Background

There is no international consensus on which healthcare group has prime responsibility for obesity treatment. In addition, education and training vary between countries. To investigate potential barriers to weight loss discussions, we examined the attitudes of healthcare professionals (HCPs) who considered themselves to be obesity experts compared with non-experts using data from the ACTION-IO study (NCT03584191).

Methods

HCPs from 11 countries completed an online survey. HCPs were considered obesity experts if they stated that they worked in an obesity service clinic or if they considered themselves to be an expert in obesity/weight loss management.

Results

The survey was completed by 2,785 HCPs; 1,461 (52%) were obesity experts and 1,324 (48%) were non-experts. Notably, only 63% of obesity experts and 44% of non-experts reported being very or extremely comfortable with having weight discussions with patients. The top reasons for not discussing weight with a patient were similar in both groups and included lack of patient interest (obesity experts 72%; non-experts 70%) or motivation (70%; 67%) for weight loss, more important health issues to discuss (47%; 47%), or absence of weight-related complications (41%; 35%). Fewer obesity experts cited insufficient appointment time as a reason for not discussing weight (48%) than non-experts (61%). Criteria for initiating a weight management conversation included presence of obesity-related complications (73%; 78%), body mass index (75%; 70%), and increased weight (41%; 40%).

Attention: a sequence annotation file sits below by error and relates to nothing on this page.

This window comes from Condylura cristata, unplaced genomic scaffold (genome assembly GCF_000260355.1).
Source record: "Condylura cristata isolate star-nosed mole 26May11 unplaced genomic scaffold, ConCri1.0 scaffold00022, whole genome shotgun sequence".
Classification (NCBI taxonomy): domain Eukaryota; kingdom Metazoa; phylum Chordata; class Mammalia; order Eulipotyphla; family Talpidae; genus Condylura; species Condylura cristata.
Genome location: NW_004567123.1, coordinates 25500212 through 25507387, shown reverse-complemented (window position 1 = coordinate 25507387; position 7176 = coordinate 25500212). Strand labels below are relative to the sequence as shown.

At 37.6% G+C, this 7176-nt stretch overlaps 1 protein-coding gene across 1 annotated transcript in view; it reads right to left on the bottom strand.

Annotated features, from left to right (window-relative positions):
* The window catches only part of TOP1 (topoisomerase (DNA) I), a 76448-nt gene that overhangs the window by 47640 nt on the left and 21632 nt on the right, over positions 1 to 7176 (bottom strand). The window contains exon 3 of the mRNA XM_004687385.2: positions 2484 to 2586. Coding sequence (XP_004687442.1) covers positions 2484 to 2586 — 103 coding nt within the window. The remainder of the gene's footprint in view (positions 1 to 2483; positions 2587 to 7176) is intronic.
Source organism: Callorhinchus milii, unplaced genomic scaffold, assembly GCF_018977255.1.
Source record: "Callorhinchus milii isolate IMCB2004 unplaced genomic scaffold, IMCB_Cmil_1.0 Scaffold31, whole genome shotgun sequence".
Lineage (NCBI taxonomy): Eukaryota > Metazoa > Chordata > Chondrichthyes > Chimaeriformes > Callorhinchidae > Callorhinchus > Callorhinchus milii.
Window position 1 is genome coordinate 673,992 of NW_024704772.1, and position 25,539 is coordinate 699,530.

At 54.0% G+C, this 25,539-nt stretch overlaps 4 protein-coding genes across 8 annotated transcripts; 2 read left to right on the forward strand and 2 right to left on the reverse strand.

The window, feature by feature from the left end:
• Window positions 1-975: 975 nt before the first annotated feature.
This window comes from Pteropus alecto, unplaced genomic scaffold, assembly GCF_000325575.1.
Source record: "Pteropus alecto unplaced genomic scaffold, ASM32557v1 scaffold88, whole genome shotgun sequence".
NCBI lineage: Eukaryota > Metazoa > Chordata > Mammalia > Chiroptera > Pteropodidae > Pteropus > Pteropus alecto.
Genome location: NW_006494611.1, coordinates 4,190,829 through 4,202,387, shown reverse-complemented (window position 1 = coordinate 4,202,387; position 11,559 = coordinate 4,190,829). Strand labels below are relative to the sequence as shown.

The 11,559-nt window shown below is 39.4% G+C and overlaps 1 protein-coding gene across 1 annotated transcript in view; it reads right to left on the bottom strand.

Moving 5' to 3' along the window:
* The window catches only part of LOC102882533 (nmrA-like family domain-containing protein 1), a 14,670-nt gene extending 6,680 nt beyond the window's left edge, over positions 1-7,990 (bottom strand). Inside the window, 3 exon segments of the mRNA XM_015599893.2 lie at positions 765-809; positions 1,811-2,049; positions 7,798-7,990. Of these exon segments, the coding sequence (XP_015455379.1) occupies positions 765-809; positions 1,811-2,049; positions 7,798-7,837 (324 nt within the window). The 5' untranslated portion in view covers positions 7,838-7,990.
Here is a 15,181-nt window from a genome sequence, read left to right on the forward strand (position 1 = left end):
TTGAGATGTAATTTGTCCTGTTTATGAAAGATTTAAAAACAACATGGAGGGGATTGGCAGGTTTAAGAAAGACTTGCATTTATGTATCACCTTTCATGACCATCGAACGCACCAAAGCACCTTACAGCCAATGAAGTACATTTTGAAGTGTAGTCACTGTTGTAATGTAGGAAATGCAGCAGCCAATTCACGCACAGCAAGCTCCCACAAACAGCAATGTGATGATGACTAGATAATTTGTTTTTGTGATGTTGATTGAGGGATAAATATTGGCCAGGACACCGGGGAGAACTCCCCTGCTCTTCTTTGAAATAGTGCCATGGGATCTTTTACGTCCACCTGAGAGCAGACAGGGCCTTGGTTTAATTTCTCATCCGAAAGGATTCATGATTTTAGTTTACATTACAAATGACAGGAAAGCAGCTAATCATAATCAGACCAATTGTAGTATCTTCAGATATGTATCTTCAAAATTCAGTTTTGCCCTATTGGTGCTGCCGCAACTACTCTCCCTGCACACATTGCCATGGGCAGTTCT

Conclusions

Major barriers to initiating weight discussions for both obesity experts and non-experts include discomfort with such conversations, prioritisation of other health issues, attitudes regarding the interest or motivation of patients for weight loss, and insufficient appointment time. These data suggest that both obesity experts and non-experts could benefit from training to challenge their perceptions and attitudes towards people with obesity.